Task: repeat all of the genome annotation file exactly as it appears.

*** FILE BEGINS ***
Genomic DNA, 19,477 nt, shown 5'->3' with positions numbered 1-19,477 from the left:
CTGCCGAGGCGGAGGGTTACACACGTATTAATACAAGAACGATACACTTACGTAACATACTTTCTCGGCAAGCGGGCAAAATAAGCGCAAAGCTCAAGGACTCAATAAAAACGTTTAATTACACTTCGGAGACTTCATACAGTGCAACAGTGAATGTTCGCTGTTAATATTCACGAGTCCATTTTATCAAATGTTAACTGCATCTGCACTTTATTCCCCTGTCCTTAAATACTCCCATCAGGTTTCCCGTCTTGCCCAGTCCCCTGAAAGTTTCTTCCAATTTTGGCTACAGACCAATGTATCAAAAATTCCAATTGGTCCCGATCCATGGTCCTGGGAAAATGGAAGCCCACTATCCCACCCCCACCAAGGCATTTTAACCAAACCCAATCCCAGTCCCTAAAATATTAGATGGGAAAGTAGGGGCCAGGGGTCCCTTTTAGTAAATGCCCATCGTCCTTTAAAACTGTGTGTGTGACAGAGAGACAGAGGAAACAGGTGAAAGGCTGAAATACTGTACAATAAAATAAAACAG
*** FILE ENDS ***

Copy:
Genomic DNA, 19,477 nt, shown 5'->3' with positions numbered 1-19,477 from the left:
CTGCCGAGGCGGAGGGTTACACACGTATTAATACAAGAACGATACACTTACGTAACATACTTTCTCGGCAAGCGGGCAAAATAAGCGCAAAGCTCAAGGACTCAATAAAAACGTTTAATTACACTTCGGAGACTTCATACAGTGCAACAGTGAATGTTCGCTGTTAATATTCACGAGTCCATTTTATCAAATGTTAACTGCATCTGCACTTTATTCCCCTGTCCTTAAATACTCCCATCAGGTTTCCCGTCTTGCCCAGTCCCCTGAAAGTTTCTTCCAATTTTGGCTACAGACCAATGTATCAAAAATTCCAATTGGTCCCGATCCATGGTCCTGGGAAAATGGAAGCCCACTATCCCACCCCCACCAAGGCATTTTAACCAAACCCAATCCCAGTCCCTAAAATATTAGATGGGAAAGTAGGGGCCAGGGGTCCCTTTTAGTAAATGCCCATCGTCCTTTAAAACTGTGTGTGTGACAGAGAGACAGAGGAAACAGGTGAAAGGCTGAAATACTGTACAATAAAATAAAACAG